That’s okay, though. If I’ve learned one thing from my mature years, it is that one dip does not mean the end of the streak. No, we shall just go bumping along, like many other fearless creatives who are risking it all for their happiness.
Well, folks, it’s been a tough week, with the runs falling a bit short, and having to face several goals that are not being met (pages written, healing accomplished, enlightenment achieved). One morning, I woke up decidedly against running. Daylight savings had it completely dark outside during my usual run time, and I was tired from the time change. I didn’t want to run, so I decided…
To Bake.
That makes perfect sense, doesn’t it? Maybe not. Well, it’s like this: my body didn’t feel like running, but my mind craved the satisfaction, the sense of accomplishment, that come from putting in the effort toward a worthy goal. So I made these cookies, from the blog, Coconut & Lime. They were pretty good. And I got to conduct a science experiment.
Ingredients:
6 oz semisweet chips

3/4 cup dark brown sugar
3/4 cup flour
1/2 cup old fashioned rolled oats
4 tablespoons butter, at room temperature
1 1/2 teaspoon five spice powder
1/2 teaspoon ground ginger
1/4 teaspoon black pepper
1 teaspoon baking powder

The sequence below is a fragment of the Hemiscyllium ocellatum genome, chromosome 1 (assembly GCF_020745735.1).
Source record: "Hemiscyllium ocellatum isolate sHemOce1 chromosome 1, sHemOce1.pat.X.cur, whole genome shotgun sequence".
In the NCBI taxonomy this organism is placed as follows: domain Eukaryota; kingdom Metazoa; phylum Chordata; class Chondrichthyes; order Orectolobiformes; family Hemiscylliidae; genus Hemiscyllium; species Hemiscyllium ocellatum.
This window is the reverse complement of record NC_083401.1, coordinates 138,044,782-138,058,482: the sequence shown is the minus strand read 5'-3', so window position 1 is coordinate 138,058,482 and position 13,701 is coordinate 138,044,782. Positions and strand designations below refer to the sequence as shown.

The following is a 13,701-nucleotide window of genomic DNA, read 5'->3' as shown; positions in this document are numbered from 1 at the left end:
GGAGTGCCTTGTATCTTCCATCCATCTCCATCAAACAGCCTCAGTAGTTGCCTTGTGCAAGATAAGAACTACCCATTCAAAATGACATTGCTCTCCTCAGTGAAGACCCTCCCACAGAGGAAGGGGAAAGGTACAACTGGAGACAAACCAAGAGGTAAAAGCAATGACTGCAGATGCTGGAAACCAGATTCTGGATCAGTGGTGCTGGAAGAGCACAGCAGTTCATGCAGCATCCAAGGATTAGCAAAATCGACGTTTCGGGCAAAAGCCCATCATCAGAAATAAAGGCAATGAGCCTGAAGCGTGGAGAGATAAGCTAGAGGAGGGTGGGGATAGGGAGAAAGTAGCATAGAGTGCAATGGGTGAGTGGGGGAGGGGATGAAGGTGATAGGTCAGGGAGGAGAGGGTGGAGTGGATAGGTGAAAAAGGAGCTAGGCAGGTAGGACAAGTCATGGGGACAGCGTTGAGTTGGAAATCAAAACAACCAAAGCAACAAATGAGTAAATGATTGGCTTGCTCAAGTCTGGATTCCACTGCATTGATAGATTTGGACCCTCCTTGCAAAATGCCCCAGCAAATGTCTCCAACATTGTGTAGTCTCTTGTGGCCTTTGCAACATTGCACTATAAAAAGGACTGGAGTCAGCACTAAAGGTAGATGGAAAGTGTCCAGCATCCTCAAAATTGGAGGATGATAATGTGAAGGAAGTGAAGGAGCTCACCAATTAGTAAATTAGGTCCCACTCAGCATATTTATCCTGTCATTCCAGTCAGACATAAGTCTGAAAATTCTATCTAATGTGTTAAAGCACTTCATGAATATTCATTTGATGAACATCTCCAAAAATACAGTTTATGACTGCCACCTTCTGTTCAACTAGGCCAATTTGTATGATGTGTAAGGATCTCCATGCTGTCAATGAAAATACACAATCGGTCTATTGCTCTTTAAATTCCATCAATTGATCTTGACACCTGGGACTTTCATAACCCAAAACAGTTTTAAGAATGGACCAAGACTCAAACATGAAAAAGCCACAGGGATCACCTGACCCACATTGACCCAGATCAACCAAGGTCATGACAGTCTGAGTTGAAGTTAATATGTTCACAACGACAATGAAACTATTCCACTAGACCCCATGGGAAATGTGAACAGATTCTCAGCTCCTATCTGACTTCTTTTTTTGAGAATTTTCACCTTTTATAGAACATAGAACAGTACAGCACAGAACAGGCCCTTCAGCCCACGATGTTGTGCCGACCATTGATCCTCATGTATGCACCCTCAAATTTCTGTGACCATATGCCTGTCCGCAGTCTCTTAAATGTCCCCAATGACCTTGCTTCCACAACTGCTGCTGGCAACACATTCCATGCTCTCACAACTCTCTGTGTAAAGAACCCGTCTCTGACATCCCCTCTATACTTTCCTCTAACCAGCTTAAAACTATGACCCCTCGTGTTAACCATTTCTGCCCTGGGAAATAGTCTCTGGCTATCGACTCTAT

1/4 teaspoon salt
1 egg, at room temperature*

Preheat oven to 350. Line 2 cookie sheets with parchment paper. In a large bowl, cream together the butter and sugar. Add the egg, beat until fluffy. Add the flour, baking powder, salt, the spices and oatmeal. Mix until well combined. Fold in chips. Place tablespoon-sized blobs of dough on the lined cookie sheet about 1/2 inch apart and bake for 12-14 minutes or until they look “set” and the bottoms are just golden. Carefully remove to a wire rack to cool completely.
The experiment was this: you know how some cooks recommend you squash down the tops of drop cookies before baking? What’s that about? Instead of Googling it, I did half spheres and half smooshed spheres of cookie dough and observed their behavior in their natural habitat.
Squished on the left, Round on the right

The smooshed spheres of cookie dough burned on the bottom faster than the regular spheres, which even got an extra minute in the oven. After combing the Googels extensively for 20 minutes, I found this article that stresses the amount of baking soda as key in how much a drop cookie will spread when baking (more soda, more spread). However, I’m having difficulty finding the cause of the tradition of flattening the drops of dough. Does anyone out there in Blog Land have an idea? Please let us know in the comments- your help would be much appreciated!

The cookies were gobbled up to general satisfaction, but it will be good to get back to running.